February, how did you come so quickly?
And how is it so warm? It is freaking everyone out. I don’t want to enjoy too much, given that we’re supposedly guaranteed another six weeks of winter (although we haven’t truly had any winter here in the Windy City).
Today, it’s 50 degrees and raining, and all I wanted this grey morning, what with the soft patter of rain on my windows, was the pull the covers back over my head and sleep for the entire day.

Mocha and Vanilla Bean Cupcakes | La Pêche Fraîche

I am going to keep is short here, today.
My theme of the month is humble and grateful love.

I want to share it with those who matter the most to me, but also with everyone in the orbit of my life.
We could all do with more widespread love. Share some with your partner, your neighbor, your friends and your frenemies.
Show someone that you are thankful for everything they have given you—their energy, their attention, their love and affection—and give it back in kind.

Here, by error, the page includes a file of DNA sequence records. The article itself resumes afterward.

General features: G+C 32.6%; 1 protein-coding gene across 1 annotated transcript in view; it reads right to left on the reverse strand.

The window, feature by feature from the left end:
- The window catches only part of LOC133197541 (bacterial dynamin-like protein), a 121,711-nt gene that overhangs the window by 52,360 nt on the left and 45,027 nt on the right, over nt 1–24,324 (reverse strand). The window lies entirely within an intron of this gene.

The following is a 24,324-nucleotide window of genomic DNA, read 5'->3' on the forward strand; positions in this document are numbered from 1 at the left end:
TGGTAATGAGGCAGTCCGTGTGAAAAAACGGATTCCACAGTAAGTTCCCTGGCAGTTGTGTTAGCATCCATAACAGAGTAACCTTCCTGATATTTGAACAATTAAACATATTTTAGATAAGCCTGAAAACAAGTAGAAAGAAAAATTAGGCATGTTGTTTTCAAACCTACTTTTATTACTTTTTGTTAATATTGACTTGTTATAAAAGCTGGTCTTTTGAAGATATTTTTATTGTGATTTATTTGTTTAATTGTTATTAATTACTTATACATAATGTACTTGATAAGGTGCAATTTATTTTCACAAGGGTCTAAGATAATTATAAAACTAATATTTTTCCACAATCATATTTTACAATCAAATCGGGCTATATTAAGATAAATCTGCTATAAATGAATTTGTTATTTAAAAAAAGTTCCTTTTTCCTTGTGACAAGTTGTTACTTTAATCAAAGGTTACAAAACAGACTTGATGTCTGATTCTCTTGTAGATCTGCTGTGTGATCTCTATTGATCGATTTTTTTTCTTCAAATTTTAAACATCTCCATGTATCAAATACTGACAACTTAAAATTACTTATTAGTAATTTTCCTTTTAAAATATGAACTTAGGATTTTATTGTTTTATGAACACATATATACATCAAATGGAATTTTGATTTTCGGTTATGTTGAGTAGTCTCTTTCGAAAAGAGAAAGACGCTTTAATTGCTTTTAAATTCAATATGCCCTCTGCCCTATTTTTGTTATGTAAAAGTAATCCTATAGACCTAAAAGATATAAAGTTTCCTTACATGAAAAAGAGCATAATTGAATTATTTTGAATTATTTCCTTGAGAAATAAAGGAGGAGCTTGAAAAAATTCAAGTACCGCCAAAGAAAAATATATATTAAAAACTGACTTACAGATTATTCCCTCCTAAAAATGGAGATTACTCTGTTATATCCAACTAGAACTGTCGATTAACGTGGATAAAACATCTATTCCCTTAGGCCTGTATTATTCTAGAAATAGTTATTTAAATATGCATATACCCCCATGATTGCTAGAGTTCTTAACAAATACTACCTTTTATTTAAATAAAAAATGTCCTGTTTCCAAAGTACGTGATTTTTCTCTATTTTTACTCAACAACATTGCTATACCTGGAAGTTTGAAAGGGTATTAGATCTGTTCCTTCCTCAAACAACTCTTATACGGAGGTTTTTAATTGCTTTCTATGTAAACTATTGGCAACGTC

Put some effort into an unexpected act of kindness. No need to brag or tell anyone about it.
It will make you feel amazing too.

Humble. Grateful. Love.


Today’s treats are these simple mocha and vanilla bean cupcakes.
They’re cheekily festive, with their pastel pink frosting and bright sprinkles on top, but you could leave out the food coloring and come away with a very elegant black and white cupcake.

The base of the cupcakes is my go-to: one bowl, one whisk, comes together in 15 minutes and bakes in just 10. The cake is moist and fluffy, and it is the perfect base for a big swirl of frosting.